The point, says Hassan, is to get maximum value from the molecule. Claritin OTC, for example, had sales of nearly $400 million in 2006. And Schering-Plough did the switch in-house—unlike, say, Roche, which had to partner with GlaxoSmithKline on Alli (orlistat), the OTC version of weight-loss drug Xenical. Research insight can be shared as well. For example, in developing Nuflor (florfenicol), an antibiotic for swine, Schering-Plough used the results of human research it had conducted. The importance of this sort of crossover cannot be overstated, especially when you consider diseases such avian flu, for which Intervet already supplies a vaccine for birds.
These are strong places for the company to be, and Hassan believes that market trends are on Shering-Plough's side. With increased regulatory scrutiny, more rigorous safety studies and postmarket research needed, means that, for the right drugs, there will be more OTC candidates. What's more, payers would like to see more drugs go OTC to lower their health tab.
With profits that have moved from a billion in the red to a billion in the black, things are looking up at Schering-Plough. The Organon acquisition has pushed off the threat of a takeover, possibly by Merck with which SP partners on Zetia, Vytorin, and a new Singulair/Claritin combo pill awaiting FDA review. But Hassan, at age 62 and with a contract that runs through 2010, doesn't show any signs of slowing down.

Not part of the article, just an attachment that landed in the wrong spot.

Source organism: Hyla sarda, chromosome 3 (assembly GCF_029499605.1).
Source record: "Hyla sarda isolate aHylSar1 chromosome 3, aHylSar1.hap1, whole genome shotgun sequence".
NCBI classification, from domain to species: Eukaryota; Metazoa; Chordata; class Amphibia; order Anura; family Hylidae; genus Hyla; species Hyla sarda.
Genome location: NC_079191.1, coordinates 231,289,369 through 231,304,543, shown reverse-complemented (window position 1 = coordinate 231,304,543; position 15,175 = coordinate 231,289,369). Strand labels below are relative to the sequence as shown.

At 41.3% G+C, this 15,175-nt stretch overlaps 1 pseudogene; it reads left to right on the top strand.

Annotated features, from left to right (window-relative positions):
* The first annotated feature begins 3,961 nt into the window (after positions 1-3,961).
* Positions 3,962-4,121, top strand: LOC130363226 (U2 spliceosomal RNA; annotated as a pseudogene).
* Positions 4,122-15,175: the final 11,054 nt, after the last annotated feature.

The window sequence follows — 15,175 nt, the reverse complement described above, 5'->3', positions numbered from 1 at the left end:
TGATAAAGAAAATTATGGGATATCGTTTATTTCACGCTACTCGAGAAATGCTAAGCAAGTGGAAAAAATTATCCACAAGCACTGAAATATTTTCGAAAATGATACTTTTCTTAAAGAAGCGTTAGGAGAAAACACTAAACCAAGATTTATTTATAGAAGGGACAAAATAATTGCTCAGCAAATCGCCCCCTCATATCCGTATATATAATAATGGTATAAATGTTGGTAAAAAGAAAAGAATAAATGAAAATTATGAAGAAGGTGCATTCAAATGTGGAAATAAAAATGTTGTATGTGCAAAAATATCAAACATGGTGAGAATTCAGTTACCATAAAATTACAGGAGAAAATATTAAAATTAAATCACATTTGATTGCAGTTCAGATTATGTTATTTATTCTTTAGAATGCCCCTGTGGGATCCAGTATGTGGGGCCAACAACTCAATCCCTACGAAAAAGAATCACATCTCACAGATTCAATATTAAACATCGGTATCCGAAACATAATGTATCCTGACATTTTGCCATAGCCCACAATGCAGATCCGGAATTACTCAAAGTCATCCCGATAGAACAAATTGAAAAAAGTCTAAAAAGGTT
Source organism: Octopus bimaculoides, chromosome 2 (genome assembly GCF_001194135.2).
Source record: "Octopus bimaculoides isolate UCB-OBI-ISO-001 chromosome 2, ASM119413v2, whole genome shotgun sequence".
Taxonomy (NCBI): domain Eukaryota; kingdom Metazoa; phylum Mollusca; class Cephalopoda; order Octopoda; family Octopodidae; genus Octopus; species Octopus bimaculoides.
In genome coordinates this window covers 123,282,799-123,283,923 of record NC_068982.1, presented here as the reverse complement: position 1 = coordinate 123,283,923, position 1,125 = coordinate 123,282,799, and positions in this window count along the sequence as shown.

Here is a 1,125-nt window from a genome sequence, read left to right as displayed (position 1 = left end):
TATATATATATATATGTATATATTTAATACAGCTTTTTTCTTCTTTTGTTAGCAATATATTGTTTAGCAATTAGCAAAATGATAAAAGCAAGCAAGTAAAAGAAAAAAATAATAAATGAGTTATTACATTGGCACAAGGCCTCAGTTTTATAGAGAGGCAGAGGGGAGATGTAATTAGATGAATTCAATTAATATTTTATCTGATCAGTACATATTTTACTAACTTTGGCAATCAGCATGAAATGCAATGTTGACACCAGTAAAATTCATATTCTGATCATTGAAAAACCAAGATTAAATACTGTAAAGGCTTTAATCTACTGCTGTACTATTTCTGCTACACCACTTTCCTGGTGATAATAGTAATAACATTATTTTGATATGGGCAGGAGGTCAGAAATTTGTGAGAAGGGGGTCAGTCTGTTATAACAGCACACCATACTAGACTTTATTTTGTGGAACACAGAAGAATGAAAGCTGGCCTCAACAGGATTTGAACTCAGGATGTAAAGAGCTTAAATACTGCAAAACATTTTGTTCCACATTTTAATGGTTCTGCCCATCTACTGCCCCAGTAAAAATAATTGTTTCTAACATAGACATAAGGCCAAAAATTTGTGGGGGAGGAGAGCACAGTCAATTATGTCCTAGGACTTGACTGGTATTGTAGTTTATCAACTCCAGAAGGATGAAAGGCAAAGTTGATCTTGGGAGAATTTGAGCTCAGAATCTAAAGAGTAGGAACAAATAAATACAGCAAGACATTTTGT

The first order of business is to roll out the regulatory filings and launches for Phase III drugs. Then there's the integration to handle. There's an art to merger-induced organizational change—and as Cox puts it, "there's no person with more experience in the pharma industry than Fred." The integration is smaller than, say, combining Pharmacia and Pfizer. But in some ways, it may be more complicated. Since Organon's Intervet is larger than SP's animal-health business, there will need to be an element of backward integration, where SP's unit will be the one to change its systems.
Certainly, Hassan is making progress on his five-point plan. But the question remains: Is Organon enough?
The answer depends on what the company wants to be when it grows up. Hassan says he doesn't care if SP is a top-10 company, as long as it has top brands in its target markets. To get there will likely require more deals in oncology and CNS, in which the company has smart investments but would benefit from a franchise approach.
Others say that additional investments are key to further diversify the company's reliance on its cholesterol franchise, which contributes 78 percent of its pretax profits, according to Bear Sterns. Even after the absorption of Organon, by 2010, that number will decrease only to 71 percent. Cox is careful to remind that the cholesterol market is an area of such large opportunity, and SP sees it there for the taking, particularly with the development of its Phase III thrombin receptor antagonist moving full-steam ahead.
Still, one gets the feeling that, despite these challenges, things at Schering-Plough are all right—and will be, as long as Fred Hassan is around. Hassan says the fact that "the industry is going through a dificult time shouldn't discourage us—it should just force us to change the way we do things." One would argue that Hassan doesn't have to touch a thing.